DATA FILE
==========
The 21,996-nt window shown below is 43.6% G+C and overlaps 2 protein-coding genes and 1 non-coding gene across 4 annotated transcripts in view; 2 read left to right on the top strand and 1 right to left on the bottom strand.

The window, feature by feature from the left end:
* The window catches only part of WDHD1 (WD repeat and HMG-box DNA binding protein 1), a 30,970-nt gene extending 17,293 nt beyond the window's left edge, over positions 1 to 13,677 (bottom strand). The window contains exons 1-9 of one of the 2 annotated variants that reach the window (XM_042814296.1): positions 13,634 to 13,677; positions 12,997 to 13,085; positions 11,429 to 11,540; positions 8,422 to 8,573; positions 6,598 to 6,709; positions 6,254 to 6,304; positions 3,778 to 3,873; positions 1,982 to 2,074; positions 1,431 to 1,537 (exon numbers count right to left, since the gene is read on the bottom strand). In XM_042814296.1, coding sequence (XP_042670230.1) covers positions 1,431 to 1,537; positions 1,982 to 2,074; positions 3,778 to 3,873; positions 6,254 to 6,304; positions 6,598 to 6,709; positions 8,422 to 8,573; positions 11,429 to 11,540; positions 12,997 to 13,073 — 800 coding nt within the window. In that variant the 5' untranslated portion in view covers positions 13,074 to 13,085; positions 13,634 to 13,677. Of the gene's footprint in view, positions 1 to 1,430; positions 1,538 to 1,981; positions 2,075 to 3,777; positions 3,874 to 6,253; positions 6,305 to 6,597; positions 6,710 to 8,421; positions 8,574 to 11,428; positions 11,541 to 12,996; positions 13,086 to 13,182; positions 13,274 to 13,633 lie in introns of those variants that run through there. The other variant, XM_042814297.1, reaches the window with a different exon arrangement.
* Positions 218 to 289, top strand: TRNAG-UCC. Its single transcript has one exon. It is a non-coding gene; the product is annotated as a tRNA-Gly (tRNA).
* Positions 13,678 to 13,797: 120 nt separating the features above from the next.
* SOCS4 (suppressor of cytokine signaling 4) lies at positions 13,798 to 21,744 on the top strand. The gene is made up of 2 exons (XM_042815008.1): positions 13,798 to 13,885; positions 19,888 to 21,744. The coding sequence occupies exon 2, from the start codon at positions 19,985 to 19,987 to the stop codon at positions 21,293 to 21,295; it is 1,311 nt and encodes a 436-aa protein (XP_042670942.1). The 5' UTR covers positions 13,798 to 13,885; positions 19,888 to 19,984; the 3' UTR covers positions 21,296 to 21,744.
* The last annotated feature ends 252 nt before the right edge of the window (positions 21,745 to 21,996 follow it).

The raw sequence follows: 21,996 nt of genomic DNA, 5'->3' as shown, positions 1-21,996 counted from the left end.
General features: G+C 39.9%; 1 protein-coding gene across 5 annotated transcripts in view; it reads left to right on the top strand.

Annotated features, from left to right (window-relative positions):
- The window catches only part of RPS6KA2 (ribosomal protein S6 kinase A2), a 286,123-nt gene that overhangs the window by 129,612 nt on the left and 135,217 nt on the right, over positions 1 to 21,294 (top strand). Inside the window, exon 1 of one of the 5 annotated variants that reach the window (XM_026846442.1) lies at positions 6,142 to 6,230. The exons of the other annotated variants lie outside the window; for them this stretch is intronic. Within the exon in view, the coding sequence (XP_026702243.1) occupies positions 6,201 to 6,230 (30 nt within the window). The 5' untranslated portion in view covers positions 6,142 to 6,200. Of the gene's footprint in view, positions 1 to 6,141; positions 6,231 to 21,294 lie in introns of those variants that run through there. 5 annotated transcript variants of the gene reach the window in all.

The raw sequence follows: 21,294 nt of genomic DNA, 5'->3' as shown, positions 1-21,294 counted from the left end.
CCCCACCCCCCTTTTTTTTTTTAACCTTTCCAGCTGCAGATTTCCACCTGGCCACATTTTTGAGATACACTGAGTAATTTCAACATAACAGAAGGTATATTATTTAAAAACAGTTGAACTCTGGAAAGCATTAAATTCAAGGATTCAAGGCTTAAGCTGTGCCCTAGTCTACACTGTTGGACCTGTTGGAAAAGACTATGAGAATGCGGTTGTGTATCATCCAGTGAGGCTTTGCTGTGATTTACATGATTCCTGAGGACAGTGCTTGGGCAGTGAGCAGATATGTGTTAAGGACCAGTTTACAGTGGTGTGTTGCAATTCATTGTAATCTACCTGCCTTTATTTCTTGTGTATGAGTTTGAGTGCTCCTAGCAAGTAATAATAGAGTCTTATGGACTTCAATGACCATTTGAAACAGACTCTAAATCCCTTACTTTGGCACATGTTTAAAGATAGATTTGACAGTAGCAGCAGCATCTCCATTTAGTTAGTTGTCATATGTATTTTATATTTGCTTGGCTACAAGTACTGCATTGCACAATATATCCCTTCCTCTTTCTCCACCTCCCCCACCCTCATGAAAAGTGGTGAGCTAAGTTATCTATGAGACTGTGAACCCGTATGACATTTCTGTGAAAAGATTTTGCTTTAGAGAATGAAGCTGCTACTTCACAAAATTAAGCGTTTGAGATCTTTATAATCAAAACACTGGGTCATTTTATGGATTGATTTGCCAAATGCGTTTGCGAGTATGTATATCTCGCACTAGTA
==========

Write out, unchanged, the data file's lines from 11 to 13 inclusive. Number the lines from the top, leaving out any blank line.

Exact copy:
- The window catches only part of RPS6KA2 (ribosomal protein S6 kinase A2), a 286,123-nt gene that overhangs the window by 129,612 nt on the left and 135,217 nt on the right, over positions 1 to 21,294 (top strand). Inside the window, exon 1 of one of the 5 annotated variants that reach the window (XM_026846442.1) lies at positions 6,142 to 6,230. The exons of the other annotated variants lie outside the window; for them this stretch is intronic. Within the exon in view, the coding sequence (XP_026702243.1) occupies positions 6,201 to 6,230 (30 nt within the window). The 5' untranslated portion in view covers positions 6,142 to 6,200. Of the gene's footprint in view, positions 1 to 6,141; positions 6,231 to 21,294 lie in introns of those variants that run through there. 5 annotated transcript variants of the gene reach the window in all.

The raw sequence follows: 21,294 nt of genomic DNA, 5'->3' as shown, positions 1-21,294 counted from the left end.
CCCCACCCCCCTTTTTTTTTTTAACCTTTCCAGCTGCAGATTTCCACCTGGCCACATTTTTGAGATACACTGAGTAATTTCAACATAACAGAAGGTATATTATTTAAAAACAGTTGAACTCTGGAAAGCATTAAATTCAAGGATTCAAGGCTTAAGCTGTGCCCTAGTCTACACTGTTGGACCTGTTGGAAAAGACTATGAGAATGCGGTTGTGTATCATCCAGTGAGGCTTTGCTGTGATTTACATGATTCCTGAGGACAGTGCTTGGGCAGTGAGCAGATATGTGTTAAGGACCAGTTTACAGTGGTGTGTTGCAATTCATTGTAATCTACCTGCCTTTATTTCTTGTGTATGAGTTTGAGTGCTCCTAGCAAGTAATAATAGAGTCTTATGGACTTCAATGACCATTTGAAACAGACTCTAAATCCCTTACTTTGGCACATGTTTAAAGATAGATTTGACAGTAGCAGCAGCATCTCCATTTAGTTAGTTGTCATATGTATTTTATATTTGCTTGGCTACAAGTACTGCATTGCACAATATATCCCTTCCTCTTTCTCCACCTCCCCCACCCTCATGAAAAGTGGTGAGCTAAGTTATCTATGAGACTGTGAACCCGTATGACATTTCTGTGAAAAGATTTTGCTTTAGAGAATGAAGCTGCTACTTCACAAAATTAAGCGTTTGAGATCTTTATAATCAAAACACTGGGTCATTTTATGGATTGATTTGCCAAATGCGTTTGCGAGTATGTATATCTCGCACTAGTA